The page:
A little shaky?  Yeah.  Hill starts are getting easier, but I stall once in a while and I’m a bit green in general.  I’ve ground third gear a little.  I slip the clutch too much– I have to get faster going into first, and ease into other gears smoothly.  Really though?  I like it.

Minimalism in Cars

•March 23, 2009 • Leave a Comment

So I just got my 1995 Cavalier a couple weeks ago and am tuning it up, and preparing to teach myself to drive stick.  I’m going to take it out (yes, I’m driving) to a college parking lot this weekend and drive it around for a while, then take it up to the shop to have some more work done and an inspection.  I got the oil and filter changed so far, and the spark plugs and wires; I still need to change the radiator fluid, hoses, oxygen sensors, and brake fluid.

This whole endeavor has made me think of some things.  The car has a stick shift, not an automatic; an automatic transmission takes more maintenance, wears more, misbehaves if you actually care about the sort of thing it controls, and in general adds a ton of complexity to the car’s power train.  My car weighs less and gives me much greater control and better fuel efficiency due to a lack of loss in the transmission, plus it has much simpler maintenance needs.  This actually seems like a step up in every way unless you happen to be extremely lazy.

And that brings me to my current line of thinking:  minimalism.  How much stuff can I pull out of that car that I don’t care about, and expect an overall gain?  How much will reduce convenience slightly, but also improve performance or reduce maintenance needs?  I can think of a few things on there, and I think in the next year I might actually go after them.

First off, I don’t drive ABS.  The Cavalier has anti-lock brakes, and that’s okay; I am still more comfortable with standard power brakes.  I actually wouldn’t mind if the entire travel of the brake pedal was braking force, but it seems like brakes don’t actually do anything until you get them down about a third to a half of the way (even the relay to turn on your brake lights doesn’t kick in).  With that kind of leverage, I could possibly use standard brakes instead of power brakes, but maybe not.  That sort of conversion won’t happen, but I can still pull out the ABS stuff.

More interesting to me right now, however, is the steering system:  I want manual steering.  That car weighs 2600 pounds, and 5 ton UPS package trucks don’t have power steering.  Manual steering isn’t hard at high speeds, or even relatively slow speeds; parking speeds pose a problem.  For a manual conversion, I could eject every power steering support system– hydraulics, hoses, reservoirs, everything– and just change the rack and pinion.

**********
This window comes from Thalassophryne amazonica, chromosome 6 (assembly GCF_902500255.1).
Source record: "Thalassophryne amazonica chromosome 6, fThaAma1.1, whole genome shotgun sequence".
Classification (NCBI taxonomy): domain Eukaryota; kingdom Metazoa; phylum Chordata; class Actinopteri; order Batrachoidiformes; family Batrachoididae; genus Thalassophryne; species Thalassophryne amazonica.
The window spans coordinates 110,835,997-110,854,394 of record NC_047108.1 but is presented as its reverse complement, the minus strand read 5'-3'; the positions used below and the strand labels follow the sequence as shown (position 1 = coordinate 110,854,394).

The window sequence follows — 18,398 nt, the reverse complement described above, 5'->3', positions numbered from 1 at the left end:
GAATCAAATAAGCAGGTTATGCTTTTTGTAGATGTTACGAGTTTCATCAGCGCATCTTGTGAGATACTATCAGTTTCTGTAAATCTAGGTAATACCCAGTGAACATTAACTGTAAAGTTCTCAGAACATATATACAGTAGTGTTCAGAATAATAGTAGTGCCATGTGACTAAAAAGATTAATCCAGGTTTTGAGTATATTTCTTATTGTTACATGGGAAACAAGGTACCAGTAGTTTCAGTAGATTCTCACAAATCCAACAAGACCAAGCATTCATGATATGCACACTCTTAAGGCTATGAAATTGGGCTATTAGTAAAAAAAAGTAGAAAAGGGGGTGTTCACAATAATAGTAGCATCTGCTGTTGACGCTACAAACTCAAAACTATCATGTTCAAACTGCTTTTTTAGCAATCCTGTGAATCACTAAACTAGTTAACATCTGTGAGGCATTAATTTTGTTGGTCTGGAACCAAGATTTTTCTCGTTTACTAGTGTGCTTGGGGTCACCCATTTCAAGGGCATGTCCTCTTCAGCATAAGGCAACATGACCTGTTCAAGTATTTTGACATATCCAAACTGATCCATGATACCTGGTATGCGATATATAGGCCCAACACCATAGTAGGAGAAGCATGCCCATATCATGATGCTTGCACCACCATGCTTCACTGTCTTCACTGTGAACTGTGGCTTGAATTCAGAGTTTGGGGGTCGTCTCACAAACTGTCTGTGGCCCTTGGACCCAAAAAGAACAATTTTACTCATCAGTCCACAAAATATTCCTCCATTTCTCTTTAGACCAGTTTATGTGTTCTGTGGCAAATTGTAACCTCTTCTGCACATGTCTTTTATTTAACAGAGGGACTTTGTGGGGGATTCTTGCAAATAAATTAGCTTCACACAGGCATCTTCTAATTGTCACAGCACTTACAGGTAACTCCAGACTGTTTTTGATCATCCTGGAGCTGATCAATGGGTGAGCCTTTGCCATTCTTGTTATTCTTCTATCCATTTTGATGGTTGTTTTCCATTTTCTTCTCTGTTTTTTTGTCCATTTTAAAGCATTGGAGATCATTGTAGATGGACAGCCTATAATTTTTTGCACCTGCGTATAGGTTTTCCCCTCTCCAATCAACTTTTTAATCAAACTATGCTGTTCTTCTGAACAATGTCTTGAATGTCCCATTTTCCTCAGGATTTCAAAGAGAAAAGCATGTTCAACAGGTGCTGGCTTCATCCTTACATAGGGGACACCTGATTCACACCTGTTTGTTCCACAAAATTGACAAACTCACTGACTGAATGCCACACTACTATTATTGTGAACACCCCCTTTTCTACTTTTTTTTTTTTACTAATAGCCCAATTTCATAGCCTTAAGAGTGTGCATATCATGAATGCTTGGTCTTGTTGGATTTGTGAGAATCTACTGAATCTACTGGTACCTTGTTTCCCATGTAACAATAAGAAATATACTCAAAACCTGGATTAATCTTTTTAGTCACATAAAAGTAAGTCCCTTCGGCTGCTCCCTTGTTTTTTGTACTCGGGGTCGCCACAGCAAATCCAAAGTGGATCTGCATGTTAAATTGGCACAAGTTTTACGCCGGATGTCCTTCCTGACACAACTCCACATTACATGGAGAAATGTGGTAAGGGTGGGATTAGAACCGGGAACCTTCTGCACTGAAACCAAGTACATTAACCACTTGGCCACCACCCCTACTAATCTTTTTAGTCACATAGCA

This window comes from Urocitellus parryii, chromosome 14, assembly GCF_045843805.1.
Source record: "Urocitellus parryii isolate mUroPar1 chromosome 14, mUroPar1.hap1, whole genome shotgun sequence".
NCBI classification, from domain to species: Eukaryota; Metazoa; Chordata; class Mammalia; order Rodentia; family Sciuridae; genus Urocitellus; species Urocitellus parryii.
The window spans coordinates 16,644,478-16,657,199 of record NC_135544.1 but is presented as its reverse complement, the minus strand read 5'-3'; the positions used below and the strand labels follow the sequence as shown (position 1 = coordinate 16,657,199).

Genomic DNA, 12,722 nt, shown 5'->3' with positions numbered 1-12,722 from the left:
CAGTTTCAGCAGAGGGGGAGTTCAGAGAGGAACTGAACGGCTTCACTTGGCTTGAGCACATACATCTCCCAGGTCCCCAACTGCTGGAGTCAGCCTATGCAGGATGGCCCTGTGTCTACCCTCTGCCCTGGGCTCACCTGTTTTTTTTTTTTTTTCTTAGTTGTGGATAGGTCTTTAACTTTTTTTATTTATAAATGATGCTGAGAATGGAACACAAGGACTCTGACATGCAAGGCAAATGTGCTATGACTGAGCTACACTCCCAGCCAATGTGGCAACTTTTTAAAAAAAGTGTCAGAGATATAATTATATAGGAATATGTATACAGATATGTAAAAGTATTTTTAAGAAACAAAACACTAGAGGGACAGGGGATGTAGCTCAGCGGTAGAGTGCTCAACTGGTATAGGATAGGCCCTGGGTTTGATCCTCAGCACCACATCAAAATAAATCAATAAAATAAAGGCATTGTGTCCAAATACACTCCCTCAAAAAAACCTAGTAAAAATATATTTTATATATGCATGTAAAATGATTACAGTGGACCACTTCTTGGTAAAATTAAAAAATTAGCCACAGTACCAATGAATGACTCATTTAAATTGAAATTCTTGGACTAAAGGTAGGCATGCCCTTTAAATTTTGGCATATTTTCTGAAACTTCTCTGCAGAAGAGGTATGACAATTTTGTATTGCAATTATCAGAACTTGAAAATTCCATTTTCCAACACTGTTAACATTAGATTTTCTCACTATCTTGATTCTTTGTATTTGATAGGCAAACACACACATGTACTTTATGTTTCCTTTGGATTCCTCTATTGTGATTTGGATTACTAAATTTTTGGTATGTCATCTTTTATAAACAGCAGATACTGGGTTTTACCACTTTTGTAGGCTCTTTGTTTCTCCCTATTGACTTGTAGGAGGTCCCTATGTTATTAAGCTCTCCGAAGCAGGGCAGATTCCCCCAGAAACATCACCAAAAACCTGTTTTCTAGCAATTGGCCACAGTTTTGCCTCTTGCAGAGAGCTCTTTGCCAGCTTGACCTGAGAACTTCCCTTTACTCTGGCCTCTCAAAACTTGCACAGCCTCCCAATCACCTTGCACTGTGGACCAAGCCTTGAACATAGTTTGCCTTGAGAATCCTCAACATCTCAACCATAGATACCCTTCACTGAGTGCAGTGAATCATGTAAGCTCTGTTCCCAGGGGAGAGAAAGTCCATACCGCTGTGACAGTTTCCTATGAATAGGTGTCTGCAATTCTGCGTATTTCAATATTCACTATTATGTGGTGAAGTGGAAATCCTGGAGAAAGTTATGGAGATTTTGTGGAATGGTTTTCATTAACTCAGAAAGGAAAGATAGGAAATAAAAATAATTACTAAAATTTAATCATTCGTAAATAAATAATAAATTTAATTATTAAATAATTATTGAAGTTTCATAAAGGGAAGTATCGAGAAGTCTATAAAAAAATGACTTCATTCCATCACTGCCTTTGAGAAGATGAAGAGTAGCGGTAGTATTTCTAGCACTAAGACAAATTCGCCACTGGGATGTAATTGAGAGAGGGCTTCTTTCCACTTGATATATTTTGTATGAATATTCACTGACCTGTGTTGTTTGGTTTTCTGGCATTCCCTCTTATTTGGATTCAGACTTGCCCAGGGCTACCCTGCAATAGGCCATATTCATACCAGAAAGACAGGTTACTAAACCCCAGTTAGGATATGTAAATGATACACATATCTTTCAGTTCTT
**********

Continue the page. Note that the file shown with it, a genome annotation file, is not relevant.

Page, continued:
A variable rack requiring more steering wheel travel would gear great for power steering, along with a bigger steering wheel, all for more leverage.  The rack would require more travel as you headed out from center, because you don’t do sharp turns at high speeds; on the highway you can put the extra effort into the center, but when parking you’re going to give a good shove and then turn it easy to get that full tilt on the wheels.  When you’re moving it’s easier to turn anyway, so that “extra effort” is a lot less effort than you use when parking.

Dumping both of these systems would remove a large amount of complexity from the car.  No ABS sensors, nothing messing with the braking hydraulics, no power steering hydraulics, no fluid, no pump, no reservoir.  The steering system would have an unassisted rack and pinion; brakes would have user-operated hydraulics assisted by power braking.  Much less stuff to break and fix on the car that way, and still decent for handling, better road feel, and just perfect for me.

Another consideration to make falls into the emissions system.  I have a catalytic converter and two oxygen sensors.  The oxygen sensors help the car adjust its fuel-air mix to stay at the stoic point, while the cat breaks down nitrogen oxides (NOx) and unburned hydrocarbons.  I also have Exhaust Gas Recirculation (EGR).  EGR was created for emissions when engines used carburetors, and simply sprayed gas through open air to evaporate it; this resulted in gas running rich, with some un-evaporated gas entering the cylinder and not getting burned.  With electronic fuel injection, the fuel gets atomized and direct-injected, and the mixture gets right to the stoic point.  This defeats the purpose of EGR.

Modern cars don’t have a distributor cap and rotor, they have electronic ignition modules that operate based on solid state timing.  This means no timing belts tied to distributors, and no distributors to wear down.  Yes, that’s two pieces of new technology now that help keep the amount of crud in the car minimal:  EFI and electronic ignition.  I never said new technology was bad, did I?  In fact I like this trend, we should start actively taking crap out of cars and minimizing the amount of shit under the hood.  Reduce complexity, weight, and maintenance nightmares!

A few other things we could do is have a heavy flywheel starter on the engine, with a high-mechanical-advantage pedal in the car to push down on to crank it.  No electric starter motor, just push the pedal down and release.  Turn the key, one, two, three, and the engine picks up; let off the starter pedal and it declutches from the engine.  At worst you now have bearings, a lever, gears, and a flywheel; you don’t have electronics and a motor to worry about overheating, shorting, or whatever.  Dead battery just annoys you resetting your radio.  Electric starter becomes an option.

So that’s my rant.  Engine, AC, fuel system, cooling system, exhaust.  Remove as much crap as you can and produce a minimal car.  Full 4 disc brakes, 4 wheel independent suspension, dual 3-stage catalytic converters and exhausts, oxygen sensors, okay.  30 systems just to control emissions?  No, re-engineer the emissions control to take as little shit as possible.  Power steering as a mandatory feature?  No, come on, AC is still an option on half this crap.  Automatic transmission?  Option.  Electric starter?  Option.  Anti-lock brakes, traction control, pre-crash systems, whatever?  Option.  I don’t need all that stuff.